An Option For the Poor


As we are busy doing planning and fund raising for the new Loyola Jesuit Secondary School (LJSS) in Kasungu, Malawi, we have been describing the effort in a variety of ways.  People have often asked  why we have been referring to this educational commitment of the Zambia-Malawi Jesuit Province as an “option for the poor.”

The phrase “option for the poor” is central to Scripture, to our church social teaching and to our Jesuit mission documents.  It indicates a preference of insight and commitment to those with minimal resources for full human development.  It urges looking at the world from the perspective of the poor and working to improve the conditions that dehumanize our sisters and brothers.

Malawi is a rich country in resources but poor in living conditions for the majority of the people (ranking 171 out of 187) on the UN Human Development Index. The educational system is very inadequate for the population of 16 million, 50% of whom are under the age of 18.  Less than 35% of young people have access to secondary education, with less than 30% of girls actually entering into that phase of education.  Less that 44% (boys 48.7%; girls 36.2%) of students completing secondary school pass the final exams.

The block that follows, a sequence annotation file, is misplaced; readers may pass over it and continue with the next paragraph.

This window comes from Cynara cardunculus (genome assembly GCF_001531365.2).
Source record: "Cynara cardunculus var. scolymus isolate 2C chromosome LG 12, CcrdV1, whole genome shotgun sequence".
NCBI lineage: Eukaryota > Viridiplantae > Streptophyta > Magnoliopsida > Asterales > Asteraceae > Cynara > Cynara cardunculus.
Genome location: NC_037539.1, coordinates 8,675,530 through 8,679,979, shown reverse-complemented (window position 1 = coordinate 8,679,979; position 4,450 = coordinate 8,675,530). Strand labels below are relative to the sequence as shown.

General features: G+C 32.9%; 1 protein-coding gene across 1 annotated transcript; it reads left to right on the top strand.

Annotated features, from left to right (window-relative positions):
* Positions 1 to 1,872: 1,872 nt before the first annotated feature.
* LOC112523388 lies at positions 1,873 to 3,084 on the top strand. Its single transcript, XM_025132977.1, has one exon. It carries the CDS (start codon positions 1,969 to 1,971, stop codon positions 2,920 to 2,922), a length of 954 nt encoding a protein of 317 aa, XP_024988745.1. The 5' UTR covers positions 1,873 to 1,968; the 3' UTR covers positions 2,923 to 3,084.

So in committing ourselves to this new Secondary school in Malawi, we Jesuits demonstrate our concern for the poor.

And this is made specific in several other ways.

First, we are locating the school in Kasungu, a poor rural area 120 kms outside of the capital, Lilongwe, where many secondary schools, government and private, are located.

Second, LJSS will be a “grant-aided” school, run in cooperation with the Government of Malawi which will pay teachers’ salaries and provide some other resources.  This will mean much lower fees will be charged than at a private school.

Third, at a time when “gender equity” is so essential to integral development, we are setting up a co-educational school with the goal of 50-50 enrolment of girls and boys.  Education for girls will involve many from poor families.

Fourth, as a boarding school, we will aim to provide 25% of the places for girls and boys from the local area of Kasungu.  We hope that many of these will be graduates of the grant-aided primary school that our Jesuit parish has recently set up to offer educational opportunities to the poor in the area.

Fifth, LJSS will require both students and staff to provide some service to the local community, e.g., through tutoring students in primary schools and teacher enrichment programmes in these schools, and assistance in local ecological initiatives.

Sixth, the construction, servicing and maintenance of LJSS will provide significant employment opportunities for persons from the Kasungu area.

Seventh, and most important, the Vision statement of LJSS is very explicit in describing our graduates as persons for others, that is “graduates of conscience, competence and compassion who are aware of their responsibility to transform Malawian society under the guidance of the Christian values of a faith that promotes justice.”  Our whole educational effort and curriculum focus will aim to fulfil that Vision!

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